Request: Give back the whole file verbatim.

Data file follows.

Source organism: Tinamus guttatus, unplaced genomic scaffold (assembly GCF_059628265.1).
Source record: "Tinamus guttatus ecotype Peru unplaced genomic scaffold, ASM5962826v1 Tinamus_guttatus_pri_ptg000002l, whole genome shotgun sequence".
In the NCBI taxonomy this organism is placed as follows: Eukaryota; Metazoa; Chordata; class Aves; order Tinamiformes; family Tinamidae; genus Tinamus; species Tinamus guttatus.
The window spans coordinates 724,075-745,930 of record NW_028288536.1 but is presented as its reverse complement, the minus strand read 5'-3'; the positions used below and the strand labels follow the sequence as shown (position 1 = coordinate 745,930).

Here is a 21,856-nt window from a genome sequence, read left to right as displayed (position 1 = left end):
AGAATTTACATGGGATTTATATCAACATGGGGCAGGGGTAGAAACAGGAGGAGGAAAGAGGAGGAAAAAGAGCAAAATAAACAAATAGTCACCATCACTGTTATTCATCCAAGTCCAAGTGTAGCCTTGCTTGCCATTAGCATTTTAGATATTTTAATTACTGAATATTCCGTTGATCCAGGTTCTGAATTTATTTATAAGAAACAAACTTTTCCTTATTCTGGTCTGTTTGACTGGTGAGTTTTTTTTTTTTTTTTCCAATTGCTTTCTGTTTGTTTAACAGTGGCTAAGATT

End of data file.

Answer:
Source organism: Tinamus guttatus, unplaced genomic scaffold (assembly GCF_059628265.1).
Source record: "Tinamus guttatus ecotype Peru unplaced genomic scaffold, ASM5962826v1 Tinamus_guttatus_pri_ptg000002l, whole genome shotgun sequence".
In the NCBI taxonomy this organism is placed as follows: Eukaryota; Metazoa; Chordata; class Aves; order Tinamiformes; family Tinamidae; genus Tinamus; species Tinamus guttatus.
The window spans coordinates 724,075-745,930 of record NW_028288536.1 but is presented as its reverse complement, the minus strand read 5'-3'; the positions used below and the strand labels follow the sequence as shown (position 1 = coordinate 745,930).

Here is a 21,856-nt window from a genome sequence, read left to right as displayed (position 1 = left end):
AGAATTTACATGGGATTTATATCAACATGGGGCAGGGGTAGAAACAGGAGGAGGAAAGAGGAGGAAAAAGAGCAAAATAAACAAATAGTCACCATCACTGTTATTCATCCAAGTCCAAGTGTAGCCTTGCTTGCCATTAGCATTTTAGATATTTTAATTACTGAATATTCCGTTGATCCAGGTTCTGAATTTATTTATAAGAAACAAACTTTTCCTTATTCTGGTCTGTTTGACTGGTGAGTTTTTTTTTTTTTTTTCCAATTGCTTTCTGTTTGTTTAACAGTGGCTAAGATT